"In other respsects things are more difficult," he said. "In most parts of the city there is no drinking water available, and the water that comes through the taps is very salty." Lack of heat is also an issue, he added. "The winter and the cold are really concerning people here."

8:36am: Brussels proposes plan to confiscate frozen Russian assets

The European Commission on Wednesday said proposed a plan to confiscate Russian assets that have been frozen to punish Moscow for the invasion of Ukraine.

"We have blocked 300 billion euros of the Russian Central Bank reserves and we have frozen 19 billion euros of Russian oligarchs' money," Ursula von der Leyen, president of the European Union's executive said in a statement.

She said that in the short term the EU and its partners could manage the funds and invest them. The proceeds would go to Ukraine so that ultimately they would compensate for damages caused to the country.

"We will work on an international agreement with our partners to make this possible. And together, we can find legal ways to get to it," she said.

4:23am: Ukraine urges allies to speed up support for winter of war

Ukraine urged NATO members Tuesday to speed up weapons deliveries and help restore its shattered power grid, as Western allies vowed to bolster support to aid Kyiv through winter in the face of Russia's attacks.

Moscow has unleashed waves of strikes against Ukraine's energy infrastructure as its troops are pushed back on the ground, plunging millions of people into darkness.

Ukraine's Foreign Minister Dmytro Kuleba called for supplies of weapons, especially advanced air defence systems, to come "faster, faster, faster" as he joined a two-day meeting of NATO foreign ministers in the Romanian capital Bucharest.

4:00am: Ukraine strikes digital trade agreement with Britain

Britain on Wednesday said it had agreed in principle a digital trade deal with Ukraine, the eastern European country's first such agreement as it seeks support for its economy following Russia's invasion.

Britain has sought to support Ukraine during the war, providing weapons but also taking economic steps, such as cutting tariffs on all Ukrainian goods to zero.

Talks on the digital deal began in the summer and were fast-tracked with a view to supporting Ukraine's economy through the war and afterwards.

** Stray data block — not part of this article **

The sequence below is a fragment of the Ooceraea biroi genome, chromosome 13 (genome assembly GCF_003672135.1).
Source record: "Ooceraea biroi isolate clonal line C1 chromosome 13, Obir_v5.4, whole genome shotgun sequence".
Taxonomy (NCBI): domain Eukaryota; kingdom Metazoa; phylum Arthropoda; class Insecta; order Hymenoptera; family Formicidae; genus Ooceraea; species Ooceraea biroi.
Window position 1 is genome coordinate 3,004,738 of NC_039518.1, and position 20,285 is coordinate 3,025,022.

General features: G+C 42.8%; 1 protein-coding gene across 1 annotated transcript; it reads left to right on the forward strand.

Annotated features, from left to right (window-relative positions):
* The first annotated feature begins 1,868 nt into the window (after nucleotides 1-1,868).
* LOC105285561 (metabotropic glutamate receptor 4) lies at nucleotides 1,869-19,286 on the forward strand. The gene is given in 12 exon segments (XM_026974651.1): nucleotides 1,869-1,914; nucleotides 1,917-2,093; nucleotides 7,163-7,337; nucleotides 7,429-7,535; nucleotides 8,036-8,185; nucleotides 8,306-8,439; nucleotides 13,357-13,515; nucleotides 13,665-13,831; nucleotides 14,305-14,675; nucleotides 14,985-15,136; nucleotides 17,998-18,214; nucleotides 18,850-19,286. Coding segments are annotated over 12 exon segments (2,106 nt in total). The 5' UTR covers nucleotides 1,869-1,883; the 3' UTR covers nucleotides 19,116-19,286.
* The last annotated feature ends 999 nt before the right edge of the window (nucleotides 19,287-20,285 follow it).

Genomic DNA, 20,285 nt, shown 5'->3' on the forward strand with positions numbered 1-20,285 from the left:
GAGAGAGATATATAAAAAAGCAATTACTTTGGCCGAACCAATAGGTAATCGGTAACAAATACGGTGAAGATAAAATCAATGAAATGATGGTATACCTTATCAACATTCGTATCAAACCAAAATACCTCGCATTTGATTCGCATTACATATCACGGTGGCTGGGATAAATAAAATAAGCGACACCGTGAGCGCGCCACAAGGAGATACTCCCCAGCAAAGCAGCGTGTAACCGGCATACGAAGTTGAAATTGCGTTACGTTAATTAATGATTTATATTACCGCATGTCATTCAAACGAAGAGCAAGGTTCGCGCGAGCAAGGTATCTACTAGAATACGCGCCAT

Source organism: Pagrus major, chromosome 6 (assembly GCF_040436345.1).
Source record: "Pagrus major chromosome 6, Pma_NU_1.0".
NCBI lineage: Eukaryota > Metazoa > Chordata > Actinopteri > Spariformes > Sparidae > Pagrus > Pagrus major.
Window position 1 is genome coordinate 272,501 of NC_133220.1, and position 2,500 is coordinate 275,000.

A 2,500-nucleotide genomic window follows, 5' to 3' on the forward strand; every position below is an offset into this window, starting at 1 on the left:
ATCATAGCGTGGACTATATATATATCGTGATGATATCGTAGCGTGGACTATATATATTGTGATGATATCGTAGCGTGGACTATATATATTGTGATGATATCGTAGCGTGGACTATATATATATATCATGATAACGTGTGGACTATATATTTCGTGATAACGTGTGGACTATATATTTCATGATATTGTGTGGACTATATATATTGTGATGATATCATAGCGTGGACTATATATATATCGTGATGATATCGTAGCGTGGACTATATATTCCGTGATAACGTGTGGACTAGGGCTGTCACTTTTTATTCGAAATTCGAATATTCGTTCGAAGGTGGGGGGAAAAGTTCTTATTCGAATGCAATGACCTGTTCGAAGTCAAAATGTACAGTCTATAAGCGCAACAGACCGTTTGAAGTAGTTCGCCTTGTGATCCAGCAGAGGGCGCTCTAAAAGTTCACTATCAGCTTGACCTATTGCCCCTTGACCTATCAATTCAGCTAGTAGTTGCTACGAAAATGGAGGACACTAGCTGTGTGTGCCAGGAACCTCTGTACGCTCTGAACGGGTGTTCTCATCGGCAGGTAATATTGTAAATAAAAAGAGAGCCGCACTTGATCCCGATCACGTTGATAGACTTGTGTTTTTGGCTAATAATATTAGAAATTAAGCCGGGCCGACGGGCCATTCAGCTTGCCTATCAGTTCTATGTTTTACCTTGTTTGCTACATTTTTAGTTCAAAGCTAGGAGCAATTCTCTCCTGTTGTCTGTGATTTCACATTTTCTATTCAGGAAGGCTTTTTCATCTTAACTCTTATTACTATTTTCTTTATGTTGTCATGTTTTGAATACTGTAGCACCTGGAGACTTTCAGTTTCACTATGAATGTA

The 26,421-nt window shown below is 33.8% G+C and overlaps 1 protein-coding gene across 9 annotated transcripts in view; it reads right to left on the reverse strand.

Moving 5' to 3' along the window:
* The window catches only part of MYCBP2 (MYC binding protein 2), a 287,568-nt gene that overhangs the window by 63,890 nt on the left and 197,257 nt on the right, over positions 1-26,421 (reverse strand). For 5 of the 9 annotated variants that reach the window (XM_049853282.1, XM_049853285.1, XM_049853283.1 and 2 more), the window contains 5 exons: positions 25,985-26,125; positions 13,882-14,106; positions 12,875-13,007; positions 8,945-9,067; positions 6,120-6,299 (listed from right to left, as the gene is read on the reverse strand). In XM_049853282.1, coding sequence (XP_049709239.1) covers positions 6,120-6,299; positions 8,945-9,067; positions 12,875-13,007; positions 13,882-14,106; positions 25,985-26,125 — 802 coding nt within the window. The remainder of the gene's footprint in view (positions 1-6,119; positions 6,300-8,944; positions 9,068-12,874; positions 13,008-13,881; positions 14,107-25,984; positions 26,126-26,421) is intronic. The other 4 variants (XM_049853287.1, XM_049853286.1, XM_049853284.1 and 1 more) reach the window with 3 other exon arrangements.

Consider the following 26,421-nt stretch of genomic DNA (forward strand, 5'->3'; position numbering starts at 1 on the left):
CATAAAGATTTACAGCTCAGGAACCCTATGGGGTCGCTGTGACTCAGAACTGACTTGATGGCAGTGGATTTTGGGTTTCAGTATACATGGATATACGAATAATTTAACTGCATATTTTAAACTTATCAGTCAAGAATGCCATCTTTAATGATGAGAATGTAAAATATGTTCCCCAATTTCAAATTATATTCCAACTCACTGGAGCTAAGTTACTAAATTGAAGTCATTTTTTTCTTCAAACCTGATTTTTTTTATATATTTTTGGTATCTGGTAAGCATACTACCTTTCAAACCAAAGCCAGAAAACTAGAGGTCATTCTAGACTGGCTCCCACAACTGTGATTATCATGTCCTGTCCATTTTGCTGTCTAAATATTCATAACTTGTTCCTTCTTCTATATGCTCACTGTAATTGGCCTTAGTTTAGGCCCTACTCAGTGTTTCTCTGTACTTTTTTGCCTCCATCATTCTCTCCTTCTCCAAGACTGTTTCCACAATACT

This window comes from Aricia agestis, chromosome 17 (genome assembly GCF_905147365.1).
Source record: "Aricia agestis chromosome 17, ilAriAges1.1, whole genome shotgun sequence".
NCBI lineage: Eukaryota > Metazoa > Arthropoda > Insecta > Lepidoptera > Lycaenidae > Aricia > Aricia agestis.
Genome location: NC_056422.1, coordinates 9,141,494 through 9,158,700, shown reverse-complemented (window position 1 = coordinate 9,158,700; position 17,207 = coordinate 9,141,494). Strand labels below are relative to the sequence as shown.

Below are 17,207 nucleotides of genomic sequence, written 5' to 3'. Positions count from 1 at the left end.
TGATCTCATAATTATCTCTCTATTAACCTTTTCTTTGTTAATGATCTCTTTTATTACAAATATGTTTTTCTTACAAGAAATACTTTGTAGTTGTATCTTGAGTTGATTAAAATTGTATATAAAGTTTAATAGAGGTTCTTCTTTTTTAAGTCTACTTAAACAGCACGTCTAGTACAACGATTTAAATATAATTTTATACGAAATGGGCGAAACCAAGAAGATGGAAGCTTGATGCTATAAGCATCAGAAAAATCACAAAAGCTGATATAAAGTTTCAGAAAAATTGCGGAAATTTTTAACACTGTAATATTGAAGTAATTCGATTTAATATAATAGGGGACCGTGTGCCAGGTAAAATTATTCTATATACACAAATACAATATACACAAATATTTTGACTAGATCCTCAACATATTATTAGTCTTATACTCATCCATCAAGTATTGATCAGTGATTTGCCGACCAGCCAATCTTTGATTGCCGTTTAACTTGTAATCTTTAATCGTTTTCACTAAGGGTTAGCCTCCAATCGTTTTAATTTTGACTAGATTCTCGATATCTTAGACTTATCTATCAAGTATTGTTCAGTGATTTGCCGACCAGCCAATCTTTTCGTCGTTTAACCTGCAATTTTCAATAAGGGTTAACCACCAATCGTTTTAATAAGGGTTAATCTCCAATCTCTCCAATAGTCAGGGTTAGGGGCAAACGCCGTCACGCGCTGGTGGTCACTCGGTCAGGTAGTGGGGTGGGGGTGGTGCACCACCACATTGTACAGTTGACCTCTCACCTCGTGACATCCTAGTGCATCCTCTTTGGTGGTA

1:21am: NATO promises more weapons and energy support for Ukraine

NATO allies promised more arms for Ukraine and equipment to help restore power supplies cut by Russian strikes in meetings on Tuesday.

Foreign ministers from the NATO alliance, including US Secretary of State Antony Blinken, began a two-day meeting in Bucharest on Tuesday, seeking ways both to keep Ukrainians safe and warm and to sustain Kyiv's military through a coming winter campaign.

US and European officials said ministers would focus in their talks on non-lethal aid such as fuel, medical supplies and winter equipment, as well as on military assistance. Washington said it would provide $53 million to buy power grid equipment.

12:25am: PM says Finland must give more weapons to make sure Ukraine wins war against Russia

Prime Minister Sanna Marin made the comments Wednesday in Auckland on the first-ever visit by a Finnish prime minister to New Zealand and Australia.

"We need hard power when it comes to Ukraine," Marin told reporters when asked what soft-power influence smaller countries like Finland and New Zealand could exert.

"They need weapons, they need financial support, they need humanitarian support, and we need to also make sure that all the refugees fleeing from Ukraine are welcomed to Europe," Marin said. "We have to make sure that they will win," Marin said.

Since the war began, both Finland and Sweden have abandoned their longstanding policies of military nonalignment and applied to join NATO. Both countries are still seeking endorsement from Turkey.

Marin said Western countries also needed to ensure sanctions were "harder and harder against Russia" because the war was affecting everyone, not only the civilians in Ukraine but also people worldwide with higher energy prices.

12:00am: Ukraine's forces strike power plant in Russia's Kursk region, says governor

Ukrainian forces struck a power plant in multiple attacks on Russia's Kursk region on Tuesday, causing some electricity outages, a local governor said.

"In total, there were about 11 launches. A power plant was hit," Roman Starovoyt, the governor of the Kursk region, said on the Telegram messaging app.

"Because of this, there are partial power outages in the Sudzha and Korenevo districts." The districts are part of Russia's Kursk region and sit over Ukraine's northeast border.

There was no immediate information on possible injured or casualties, he added.

(FRANCE 24 with AFP, AP and Reuters)

Originally published on France24